Psychotherapy informed by Attachment Theory emphasizes the therapist’s use of empathy toward patient and family members involved in treatment. The goals of empathy for recovery are:
• Role modeling of empathic responses and behavior for the patient and family members to witness and experience;
• Psycho-education about the concept and purpose of empathy and instructing family members on how to utilize empathy with each other
• Empathic responses from the therapist to enable safety, understanding and ultimately trust in the relationship, which can encourage patients to experience self-empathy as a cornerstone in reducing self-destructive behavior.
Some of the factors that need to be considered when assessing a person’s motivation for recovery and helping them to become motivated include:
• Diagnostic factors such as co-morbidity and whether the eating disorder is primary
• Whether or not the patient/family see the behavior as limiting or not desirable, or the symptoms are no longer working to feel ok or combat psychological pain
• The degree to which the person is medically compromised
• The degree to which the person accepts that the eating disorder is not functioning independent from their psychological and mental states
Steps in Motivation
The following is a guide for therapists to help individuals find the motivation to begin recovery:
• Acceptance by both the therapist and patient that there is ambivalence in recovering
• Actively seek to engage the patient; accept that psychological feeding is likely necessary and utilizing traditional treatment approaches are not helpful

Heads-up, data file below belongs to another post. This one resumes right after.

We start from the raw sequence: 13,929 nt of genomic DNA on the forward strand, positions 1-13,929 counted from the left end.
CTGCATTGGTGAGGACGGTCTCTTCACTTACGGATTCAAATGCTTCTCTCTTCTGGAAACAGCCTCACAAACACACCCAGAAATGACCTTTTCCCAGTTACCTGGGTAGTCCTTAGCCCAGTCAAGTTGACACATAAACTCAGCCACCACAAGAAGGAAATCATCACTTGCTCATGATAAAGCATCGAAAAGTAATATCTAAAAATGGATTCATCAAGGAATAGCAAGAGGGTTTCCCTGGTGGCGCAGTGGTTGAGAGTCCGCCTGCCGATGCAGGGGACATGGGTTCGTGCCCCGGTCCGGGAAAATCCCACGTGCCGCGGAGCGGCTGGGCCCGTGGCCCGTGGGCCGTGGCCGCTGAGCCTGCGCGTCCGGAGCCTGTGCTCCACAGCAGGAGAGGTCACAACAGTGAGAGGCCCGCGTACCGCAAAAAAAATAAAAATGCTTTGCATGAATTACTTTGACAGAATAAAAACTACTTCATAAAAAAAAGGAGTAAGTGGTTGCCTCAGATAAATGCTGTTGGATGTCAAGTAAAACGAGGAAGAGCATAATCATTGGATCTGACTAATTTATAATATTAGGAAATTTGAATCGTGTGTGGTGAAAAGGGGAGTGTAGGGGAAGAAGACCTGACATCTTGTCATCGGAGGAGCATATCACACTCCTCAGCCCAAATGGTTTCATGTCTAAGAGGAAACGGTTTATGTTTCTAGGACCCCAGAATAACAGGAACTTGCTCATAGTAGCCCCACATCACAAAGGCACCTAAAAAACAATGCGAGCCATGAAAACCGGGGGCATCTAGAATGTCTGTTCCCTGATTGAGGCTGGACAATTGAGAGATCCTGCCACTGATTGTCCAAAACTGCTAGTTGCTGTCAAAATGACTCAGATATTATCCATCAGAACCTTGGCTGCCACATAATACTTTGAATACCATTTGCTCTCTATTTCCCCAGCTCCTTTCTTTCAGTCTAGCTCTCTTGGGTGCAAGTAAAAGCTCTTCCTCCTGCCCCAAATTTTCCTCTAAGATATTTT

• Create a relational space. Help patients notice that they are not the only one in the room
• Disturb the resistance while respecting the need for the symptoms. Respect the power of the eating disorder and its adaptive purposes. Questions like, “How is the eating disorder working or not working for you?” are best
• Do not prescribe too many behavioral changes during the early phase of treatment unless medical risk is heightened or you need to determine if a patient can do the work in an outpatient setting
• Dependency of the therapeutic relationship (Attachment Theory) is a good thing and is a vehicle for recovery and maintaining motivation
• Be Co-Investigators. Inform patients about what you are doing and thinking in order to reduce patients’ fear of loss of control or manipulation.
• Provide psycho-education about theory and treatment where appropriate. Teach the patient about the adaptive and metaphoric use of the eating disorder as a substitute for relationships
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2. Dansky, B., et al (2000). Co-morbidity of bulimia nervosa and alcohol use disorders: results from the national women’s study. International Journal of Eating disorders, 27, 180-190
3. Franko, D., et al (2005). How do eating disorders and alcohol use disorder influence each other? International Journal of Eating Disorders, 38, 200-207.
4. O’Brien, K.M., et al (2003). Psychiatric co-morbidity in anorexia and bulimia nervosa: Nature, prevalence and causal relationships. Clinical Psychology Review, 23, 57-74
5. Holmes, Jeremy. John Bowlby and Attachment Theory. 1993. Routledge
Garner, D. & Garfinkel, P., Eds. Handbook of treatment for eating disorders. 2nd Ed. 1997. Guilford Press. New York
Zerbe, K. Integrated Treatment of Eating disorders. Beyond the body betrayed. 2008. W.W. Norton.
Thompson-Brenner, H. et al (008). Personality pathology and substance abuse in eating disorders: A longitudinal study. International Journal of Eating disorders, 41, 203-208
Maine, M., Davis., W.N., & Shure, J. (Eds.) Effective clinical practice in the treatment of eating disorders New York. Routledge